06/06/08 — Couple leave $1.2 million to colleges, church, YMCA

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Couple leave $1.2 million to colleges, church, YMCA

By Steve Herring
Published in News on June 6, 2008 1:46 PM

Frank and Celeste Deans are remembered by family and friends as a caring and giving couple who led a simple life. However, while living that simple life, the Deanses were able to save their money and turn it into a sizable estate that will perpetuate their generosity.

During a ceremony this morning, retired Goldsboro attorney Lindsay Warren, a longtime friend of the Deanses, presented four checks each in the amount of $311,000 to four local organizations -- the Wayne Community College Foundation, the Goldsboro YMCA, St. Paul's United Methodist Church, where the Deanses were members, and to the Medical School Foundation at East Carolina University (ECU) at Greenville.

It isn't the first time that the four organizations have benefited from the Deanses' generosity. In 2007, each received $100,000 from the Deanses' estate.

The donation to the Wayne Community College Foundation will fund scholarships for Wayne County students. ECU's share is to be used for medical research.

The portion going to the YMCA was to have been used to pay any debts.

"I have been told there is no debt so the (YMCA) board will decide its use," Warren said.

St. Paul's United Methodist Church will invest its share and use it to help people in need.

"That is what the Deans had done all of their lives. They were that kind of people," Warren said.

The Deans had no children and they wanted to recognize efforts made by a number of charitable organizations, Warren said.

Several organizations in Goldsboro, such as the Salvation Army, Wayne County Public Library and soup kitchen, received "minor gifts" ranging from $1,000 to $5,000.

Once the estate debts were settled, the remainder of the estate was divided equally among the four major beneficiaries.

"I made a distribution of $100,000 (to each of the four) in 2007," Warren said.

However, the rest was delayed because of paperwork and tax returns issues that had to be resolved.

"Today, I will deliver to each representative of each beneficiary checks for $311,000 for a total of $411,000," he said.

The Deans were lifetime residents of Wayne County. Their home was located on Tommy's Road.

"It is a lovely spot near what is known as Deans Cemetery," Warren said. "It sits up high above the road."

Deans died six years and Mrs. Deans died in October 2006.

Warren was not only their attorney, but a family friend as well. He drafted their wills in which each made the other their executor.

"These were some of the finest, most generous people that I have ever known in my lifetime," Warren said. "They were always trying to give you something. If you went out to their house, they wanted you to take back food."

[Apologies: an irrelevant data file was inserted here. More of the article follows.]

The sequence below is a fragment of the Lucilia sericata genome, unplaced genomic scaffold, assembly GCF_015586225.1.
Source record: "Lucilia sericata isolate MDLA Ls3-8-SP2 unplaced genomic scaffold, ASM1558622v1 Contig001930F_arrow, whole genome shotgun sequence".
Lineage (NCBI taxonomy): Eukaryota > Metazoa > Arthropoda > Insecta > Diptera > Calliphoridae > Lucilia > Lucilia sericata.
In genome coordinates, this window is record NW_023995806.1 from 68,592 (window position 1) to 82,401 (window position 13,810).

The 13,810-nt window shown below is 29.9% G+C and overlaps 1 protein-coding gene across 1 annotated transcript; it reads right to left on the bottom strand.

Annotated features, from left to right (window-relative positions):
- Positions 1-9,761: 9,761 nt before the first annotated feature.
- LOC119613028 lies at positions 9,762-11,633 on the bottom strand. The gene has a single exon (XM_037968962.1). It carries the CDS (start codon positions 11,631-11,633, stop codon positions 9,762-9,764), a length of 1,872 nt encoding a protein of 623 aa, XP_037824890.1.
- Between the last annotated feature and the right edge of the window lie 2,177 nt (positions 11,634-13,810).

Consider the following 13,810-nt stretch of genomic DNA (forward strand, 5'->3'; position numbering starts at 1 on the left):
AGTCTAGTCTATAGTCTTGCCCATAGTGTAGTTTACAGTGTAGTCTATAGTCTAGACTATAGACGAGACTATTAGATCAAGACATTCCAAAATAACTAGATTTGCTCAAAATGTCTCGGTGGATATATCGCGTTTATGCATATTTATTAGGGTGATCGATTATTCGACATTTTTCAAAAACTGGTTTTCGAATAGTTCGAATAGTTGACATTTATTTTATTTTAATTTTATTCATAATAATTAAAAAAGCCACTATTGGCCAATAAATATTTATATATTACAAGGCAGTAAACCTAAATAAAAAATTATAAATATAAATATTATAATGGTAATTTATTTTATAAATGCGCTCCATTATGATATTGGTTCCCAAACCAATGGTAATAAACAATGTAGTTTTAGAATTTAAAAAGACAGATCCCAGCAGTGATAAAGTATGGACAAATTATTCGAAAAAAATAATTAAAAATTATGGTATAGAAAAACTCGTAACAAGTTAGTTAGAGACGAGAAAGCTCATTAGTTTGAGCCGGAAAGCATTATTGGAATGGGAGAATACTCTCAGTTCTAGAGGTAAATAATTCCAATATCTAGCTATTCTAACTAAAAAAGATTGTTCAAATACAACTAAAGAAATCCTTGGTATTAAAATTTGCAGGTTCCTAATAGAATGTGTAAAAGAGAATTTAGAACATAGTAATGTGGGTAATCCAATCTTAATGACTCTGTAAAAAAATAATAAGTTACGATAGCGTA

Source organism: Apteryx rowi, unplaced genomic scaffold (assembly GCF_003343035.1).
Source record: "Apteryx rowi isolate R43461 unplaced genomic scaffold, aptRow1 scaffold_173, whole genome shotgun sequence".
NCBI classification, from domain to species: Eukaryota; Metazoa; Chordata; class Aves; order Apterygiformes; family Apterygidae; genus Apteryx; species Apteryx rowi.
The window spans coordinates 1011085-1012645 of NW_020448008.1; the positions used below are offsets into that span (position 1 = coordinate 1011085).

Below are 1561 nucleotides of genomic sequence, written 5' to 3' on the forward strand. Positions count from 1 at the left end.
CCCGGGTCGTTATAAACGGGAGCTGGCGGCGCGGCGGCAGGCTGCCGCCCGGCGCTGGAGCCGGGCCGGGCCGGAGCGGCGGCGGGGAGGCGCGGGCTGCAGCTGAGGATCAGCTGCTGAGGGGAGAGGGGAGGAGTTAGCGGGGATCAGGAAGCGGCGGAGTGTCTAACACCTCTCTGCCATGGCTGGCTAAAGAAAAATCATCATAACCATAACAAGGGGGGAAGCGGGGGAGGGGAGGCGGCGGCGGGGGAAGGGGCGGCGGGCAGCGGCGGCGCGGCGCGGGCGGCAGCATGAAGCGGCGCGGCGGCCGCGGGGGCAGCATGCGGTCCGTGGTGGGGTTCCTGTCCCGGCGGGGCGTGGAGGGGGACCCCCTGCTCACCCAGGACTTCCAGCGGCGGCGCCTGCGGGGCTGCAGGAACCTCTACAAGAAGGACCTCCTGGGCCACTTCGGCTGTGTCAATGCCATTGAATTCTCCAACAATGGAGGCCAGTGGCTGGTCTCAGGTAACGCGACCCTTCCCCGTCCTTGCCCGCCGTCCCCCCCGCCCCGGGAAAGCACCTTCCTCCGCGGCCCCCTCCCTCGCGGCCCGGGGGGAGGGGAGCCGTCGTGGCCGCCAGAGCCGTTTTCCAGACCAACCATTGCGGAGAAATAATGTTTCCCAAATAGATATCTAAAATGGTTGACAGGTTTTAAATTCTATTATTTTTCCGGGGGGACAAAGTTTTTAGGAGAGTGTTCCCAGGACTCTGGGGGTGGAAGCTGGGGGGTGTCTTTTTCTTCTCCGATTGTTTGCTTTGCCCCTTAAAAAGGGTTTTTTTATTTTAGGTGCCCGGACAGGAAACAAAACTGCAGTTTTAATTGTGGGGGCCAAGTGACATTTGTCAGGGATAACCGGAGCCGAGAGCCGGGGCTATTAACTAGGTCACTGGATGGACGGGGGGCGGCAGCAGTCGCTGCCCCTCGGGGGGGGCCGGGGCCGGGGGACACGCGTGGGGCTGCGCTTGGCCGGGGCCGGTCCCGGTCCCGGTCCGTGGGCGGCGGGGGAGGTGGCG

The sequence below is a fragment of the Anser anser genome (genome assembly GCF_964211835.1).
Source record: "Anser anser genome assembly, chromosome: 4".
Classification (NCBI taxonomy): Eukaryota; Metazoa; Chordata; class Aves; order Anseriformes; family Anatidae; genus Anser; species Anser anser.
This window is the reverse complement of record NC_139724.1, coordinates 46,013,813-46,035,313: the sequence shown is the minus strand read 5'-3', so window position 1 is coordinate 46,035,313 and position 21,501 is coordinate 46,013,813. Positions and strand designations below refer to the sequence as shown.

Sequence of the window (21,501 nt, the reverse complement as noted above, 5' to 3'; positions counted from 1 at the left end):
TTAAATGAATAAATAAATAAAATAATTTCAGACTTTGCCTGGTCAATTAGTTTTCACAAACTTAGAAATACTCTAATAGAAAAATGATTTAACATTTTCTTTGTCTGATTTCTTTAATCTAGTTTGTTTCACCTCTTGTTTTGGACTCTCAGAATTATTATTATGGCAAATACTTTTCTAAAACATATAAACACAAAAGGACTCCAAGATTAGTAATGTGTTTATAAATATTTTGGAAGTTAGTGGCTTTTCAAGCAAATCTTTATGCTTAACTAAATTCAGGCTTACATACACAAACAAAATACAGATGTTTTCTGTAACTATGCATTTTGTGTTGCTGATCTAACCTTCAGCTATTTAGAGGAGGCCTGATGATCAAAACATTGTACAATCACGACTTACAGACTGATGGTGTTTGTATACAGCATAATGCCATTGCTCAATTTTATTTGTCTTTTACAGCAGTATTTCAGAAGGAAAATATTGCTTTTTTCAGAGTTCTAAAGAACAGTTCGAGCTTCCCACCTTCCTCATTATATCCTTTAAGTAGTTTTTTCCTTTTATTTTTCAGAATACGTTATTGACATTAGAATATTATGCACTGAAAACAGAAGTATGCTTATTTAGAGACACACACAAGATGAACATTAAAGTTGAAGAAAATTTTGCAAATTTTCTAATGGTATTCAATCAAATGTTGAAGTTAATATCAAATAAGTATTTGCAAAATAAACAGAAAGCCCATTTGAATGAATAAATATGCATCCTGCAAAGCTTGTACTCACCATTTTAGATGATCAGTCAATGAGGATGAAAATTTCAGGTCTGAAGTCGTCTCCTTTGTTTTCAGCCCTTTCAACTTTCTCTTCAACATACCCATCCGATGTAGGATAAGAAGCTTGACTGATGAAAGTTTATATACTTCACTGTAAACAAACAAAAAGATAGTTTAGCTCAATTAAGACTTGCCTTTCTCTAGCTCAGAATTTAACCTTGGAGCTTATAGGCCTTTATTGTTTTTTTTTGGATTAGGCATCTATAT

Deans worked as manager at the old Wayne Wholesale Co., a wholesale grocery company. Mrs. Deans worked at O'Berry and Lewis Inc., a Goldsboro insurance company.

"Many people knew them and that they led a conservative life," Warren said. "They saved their money and invested wisely. After Frank died, Celeste sold the property they lived on, about 15 acres, but retained a lifetime estate.

"They were frugal in their living habits. They were devoted to each other and just lived a relatively simple life. But they were always helping people. Their will reflects the kind of people they are by leaving it to charitable organizations to help others on a continuous basis."

Warren said he had known the Deans for many years. He met Mrs. Dean when he first moved to Goldsboro in 1951 to join a law practice.

"I saw a lot of her in her later years as her health declined and helped to make sure she had proper care and attention and that her property was taken care of," he said.

"I had been their attorney for many years back when I was practicing law, and I had wrote their wills and made each other their executors," Warren said.

There was a provision that allowed an alternative executor to be named.

"She had asked me if I would serve, and I promised her that I would," Warren said. "I told her I could find plenty of people to do it, but she said 'no I want you to do it.' I told her I would do this even though I had stopped practicing law. So, I have done so, and I will end my duties today.

"I think people would be surprised how well their account investments did. It did well for them and enabled them to live without any financial worries even though it was very simple. They have lot of friends, lot of people in this community who will remember them."